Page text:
On Sunday, Spain’s Official State Gazette (BOE) published five ministerial orders setting out new measures that go into effect on Monday, May 4. The changes are part of a gradual relaxation of the strict lockdown that was introduced on March 14 in a bid to curb the spread of the coronavirus. The government’s instructions also specify the conditions that individual provinces must meet in order to move forward along a four-stage deescalation plan aimed at slowly and safely phasing out the confinement measures.
Mandatory face masks
Starting on Monday, anyone traveling by bus, rail, sea or air must wear a mask covering their nose and mouth. The Spanish government is planning to hand out 14 million face masks at major transit hubs to ensure this rule is observed. Face masks will also be mandatory inside private vehicles when the passengers are not all members of the same household.
“Civil Protection volunteers hand out face masks at Madrid Metro entrances to those who will be taking public transportation, and even to those who will not.”
In private cars and company vehicles whose main activity is not road freight transportation, with seating for up to nine people including the driver, it will be possible to seat two people in each row, as long as they wear face masks and keep the greatest possible distance between them.
On public transportation where all passengers must be seated, no more than half of the seats may be occupied. On buses, the row directly behind the driver must remain empty.
On city and intercity buses and on subway cars with standing space, the rule is that only half of seats may be used and there can only be a maximum of two standing riders per square meter.
Stores under 400 square meters may reopen but customers need to make appointments ahead of time, either by phone or email. Clients older than 65 must have their own time slot, which also has to coincide with the time assigned for daily walks for the 70-and-over population (10am to noon and 7pm to 8pm). There can only be one client for every employee, and stores selling clothing and shoes have to disinfect each item after every use. The premises must also be disinfected twice a day, including at closing time. Employee uniforms must be washed daily at a temperature of over 60ºC. Customers may not use the bathroom unless it is an emergency. If it is not possible to keep a two-meter distance, face masks will be mandatory. All stores must have hand sanitizer available for their clients.
Until now, restaurants have been allowed home delivery. Starting on Monday, customers may also pick up their orders at the restaurant, as long as safety conditions are met. There must be a plexiglass barrier separating workers from clients, and ideally only one employee per client. When this is not possible, the latter will have to remain two meters apart. Hand sanitizer must be available at the entrance and exit, as well as trash cans without lids that have to be lifted by hand. Orders must be placed ahead of time by phone or online to avoid crowds.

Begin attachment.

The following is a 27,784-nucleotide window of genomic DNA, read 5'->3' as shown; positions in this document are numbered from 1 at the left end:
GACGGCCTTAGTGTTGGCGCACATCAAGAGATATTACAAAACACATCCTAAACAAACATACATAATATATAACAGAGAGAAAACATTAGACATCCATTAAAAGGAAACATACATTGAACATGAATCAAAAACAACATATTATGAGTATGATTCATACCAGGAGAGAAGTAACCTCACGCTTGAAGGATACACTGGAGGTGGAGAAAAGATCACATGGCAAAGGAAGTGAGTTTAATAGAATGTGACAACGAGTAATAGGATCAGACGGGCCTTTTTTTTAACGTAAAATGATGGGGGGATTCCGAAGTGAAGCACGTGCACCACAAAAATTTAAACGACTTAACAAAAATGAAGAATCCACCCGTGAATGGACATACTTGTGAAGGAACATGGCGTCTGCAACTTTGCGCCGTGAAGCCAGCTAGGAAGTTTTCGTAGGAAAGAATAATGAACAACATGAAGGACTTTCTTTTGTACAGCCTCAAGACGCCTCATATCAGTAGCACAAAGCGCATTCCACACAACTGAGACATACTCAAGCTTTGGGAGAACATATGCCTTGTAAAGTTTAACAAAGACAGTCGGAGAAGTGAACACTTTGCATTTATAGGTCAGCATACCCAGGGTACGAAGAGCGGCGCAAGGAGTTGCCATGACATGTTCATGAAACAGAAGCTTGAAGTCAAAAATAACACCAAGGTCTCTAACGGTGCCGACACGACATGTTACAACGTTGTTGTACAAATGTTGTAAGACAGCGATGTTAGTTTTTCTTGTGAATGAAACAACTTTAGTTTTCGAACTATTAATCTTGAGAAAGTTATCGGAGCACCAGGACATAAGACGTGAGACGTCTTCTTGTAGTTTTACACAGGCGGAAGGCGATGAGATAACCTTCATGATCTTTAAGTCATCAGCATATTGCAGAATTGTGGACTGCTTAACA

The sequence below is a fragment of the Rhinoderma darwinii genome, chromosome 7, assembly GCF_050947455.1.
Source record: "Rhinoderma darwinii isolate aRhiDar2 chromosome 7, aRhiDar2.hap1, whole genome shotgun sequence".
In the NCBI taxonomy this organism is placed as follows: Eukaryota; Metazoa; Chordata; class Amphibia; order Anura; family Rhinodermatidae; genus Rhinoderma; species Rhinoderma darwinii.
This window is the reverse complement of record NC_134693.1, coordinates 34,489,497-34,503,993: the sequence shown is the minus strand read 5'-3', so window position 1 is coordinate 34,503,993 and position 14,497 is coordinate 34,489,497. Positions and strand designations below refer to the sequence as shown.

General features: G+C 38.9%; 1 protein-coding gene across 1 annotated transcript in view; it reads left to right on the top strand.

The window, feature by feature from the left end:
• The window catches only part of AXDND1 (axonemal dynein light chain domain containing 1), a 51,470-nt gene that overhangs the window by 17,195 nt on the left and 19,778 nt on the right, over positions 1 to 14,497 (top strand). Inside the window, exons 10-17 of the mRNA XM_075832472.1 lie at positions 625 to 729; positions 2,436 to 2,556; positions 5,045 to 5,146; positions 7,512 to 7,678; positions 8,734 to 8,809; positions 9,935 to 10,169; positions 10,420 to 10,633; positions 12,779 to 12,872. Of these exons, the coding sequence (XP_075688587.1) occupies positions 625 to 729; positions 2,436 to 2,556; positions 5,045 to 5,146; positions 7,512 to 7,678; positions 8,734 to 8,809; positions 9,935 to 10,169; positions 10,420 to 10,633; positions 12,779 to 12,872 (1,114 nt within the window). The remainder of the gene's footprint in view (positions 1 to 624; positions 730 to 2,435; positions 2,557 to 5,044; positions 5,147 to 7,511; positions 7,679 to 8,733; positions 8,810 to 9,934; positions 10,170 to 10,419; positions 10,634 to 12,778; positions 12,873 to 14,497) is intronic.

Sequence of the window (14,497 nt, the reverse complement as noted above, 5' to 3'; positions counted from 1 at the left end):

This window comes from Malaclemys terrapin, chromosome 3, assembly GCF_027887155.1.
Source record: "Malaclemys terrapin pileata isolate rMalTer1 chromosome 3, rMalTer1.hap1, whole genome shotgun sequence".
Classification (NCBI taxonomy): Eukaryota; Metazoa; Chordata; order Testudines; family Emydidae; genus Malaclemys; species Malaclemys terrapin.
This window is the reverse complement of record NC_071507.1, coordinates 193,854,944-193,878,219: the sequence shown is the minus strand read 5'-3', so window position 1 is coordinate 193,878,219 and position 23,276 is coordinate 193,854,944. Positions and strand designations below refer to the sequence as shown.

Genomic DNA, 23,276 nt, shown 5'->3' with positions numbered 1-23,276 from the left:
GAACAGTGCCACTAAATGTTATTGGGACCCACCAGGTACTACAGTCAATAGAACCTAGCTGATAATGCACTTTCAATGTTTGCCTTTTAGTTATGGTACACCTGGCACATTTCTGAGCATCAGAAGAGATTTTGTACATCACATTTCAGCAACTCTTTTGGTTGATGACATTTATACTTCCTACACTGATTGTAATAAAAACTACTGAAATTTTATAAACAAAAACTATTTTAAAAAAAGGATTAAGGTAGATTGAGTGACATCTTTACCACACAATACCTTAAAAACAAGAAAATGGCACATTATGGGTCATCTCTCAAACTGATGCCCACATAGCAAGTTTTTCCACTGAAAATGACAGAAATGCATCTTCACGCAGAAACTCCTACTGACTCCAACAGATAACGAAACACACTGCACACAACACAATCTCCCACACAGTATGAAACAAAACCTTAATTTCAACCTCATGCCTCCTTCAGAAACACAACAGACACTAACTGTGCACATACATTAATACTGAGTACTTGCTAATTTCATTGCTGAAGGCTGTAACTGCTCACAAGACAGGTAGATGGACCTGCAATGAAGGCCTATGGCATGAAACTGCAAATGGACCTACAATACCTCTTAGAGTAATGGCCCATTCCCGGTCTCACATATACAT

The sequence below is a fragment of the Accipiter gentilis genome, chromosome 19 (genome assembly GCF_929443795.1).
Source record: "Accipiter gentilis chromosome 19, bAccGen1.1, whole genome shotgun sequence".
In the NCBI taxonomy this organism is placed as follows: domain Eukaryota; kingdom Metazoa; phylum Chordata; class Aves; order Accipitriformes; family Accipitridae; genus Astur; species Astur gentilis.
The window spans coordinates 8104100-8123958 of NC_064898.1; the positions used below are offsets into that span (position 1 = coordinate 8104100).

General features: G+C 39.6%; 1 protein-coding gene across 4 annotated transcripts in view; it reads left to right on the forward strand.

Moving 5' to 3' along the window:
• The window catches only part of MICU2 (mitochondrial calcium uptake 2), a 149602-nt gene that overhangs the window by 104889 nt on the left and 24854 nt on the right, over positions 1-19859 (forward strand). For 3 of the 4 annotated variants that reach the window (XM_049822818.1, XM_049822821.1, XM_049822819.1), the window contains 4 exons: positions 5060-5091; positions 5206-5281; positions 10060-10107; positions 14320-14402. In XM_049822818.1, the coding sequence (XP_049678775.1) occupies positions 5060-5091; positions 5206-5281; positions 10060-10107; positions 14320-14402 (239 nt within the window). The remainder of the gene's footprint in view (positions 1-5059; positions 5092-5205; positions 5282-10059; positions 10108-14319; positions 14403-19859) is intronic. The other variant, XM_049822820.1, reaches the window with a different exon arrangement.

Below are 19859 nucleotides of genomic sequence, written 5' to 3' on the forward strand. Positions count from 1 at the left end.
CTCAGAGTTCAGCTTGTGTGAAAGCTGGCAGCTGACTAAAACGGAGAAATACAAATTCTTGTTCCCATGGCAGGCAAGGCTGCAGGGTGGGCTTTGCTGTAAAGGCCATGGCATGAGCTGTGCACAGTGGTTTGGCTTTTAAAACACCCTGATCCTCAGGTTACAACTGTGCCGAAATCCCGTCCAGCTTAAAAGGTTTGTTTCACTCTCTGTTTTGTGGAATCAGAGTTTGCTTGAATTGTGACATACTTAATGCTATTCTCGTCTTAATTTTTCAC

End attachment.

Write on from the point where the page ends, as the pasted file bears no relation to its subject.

Renovation work on private homes and business premises is now allowed after being on hold since the introduction of the state of alarm. But this kind of activity is only permitted if workers and residents or employees do not interact, either by establishing exclusive working areas or specific schedules for the construction workers.
As a rule, all archives material should be consulted online, but researchers who need to see documents in person may do so starting on Monday. Up to 10 documents a day be be viewed, and these will then be placed in a 10-day quarantine until the next person is allowed to access them.
Athletes who are designated as “high-performance” by the Superior Council for Sports may train individually in the open air in their province of residence. If necessary, they may access natural areas that are required for their activity, such as the sea, rivers or reservoirs. There is no limit on training times and trainers are allowed to accompany athletes; an additional person may be in attendance in the case of paralympic sports.
Other athletes affiliated with clubs may train individually in the open air twice a day between 6am and 10am and between 8pm and 11pm, within the city limits of their own place of residence. These individuals may also access any natural areas that are required for their training.
Islands in Phase 1
Three of the Canary Islands (La Gomera, La Graciosa and El Hierro) as well as Formentera in the Balearic Islands entered Phase 1 on Monday, ahead of the rest of Spain. Because of their very low coronavirus transmission, these territories will allow residents to gather in groups of up to 10 people as long as safety distances are respected. Small businesses may also reopen without the need for appointments, but only at 30% of capacity. Open-air markets are allowed with 25% of the usual number of stands and 30% of the regular volume of visitors. Up to 15 people may attend funeral wakes. Other parts of Spain will enter this phase on May 11 as long as they meet certain criteria involving hospitals’ critical care capacity and coronavirus transmission rates.
English version by Susana Urra.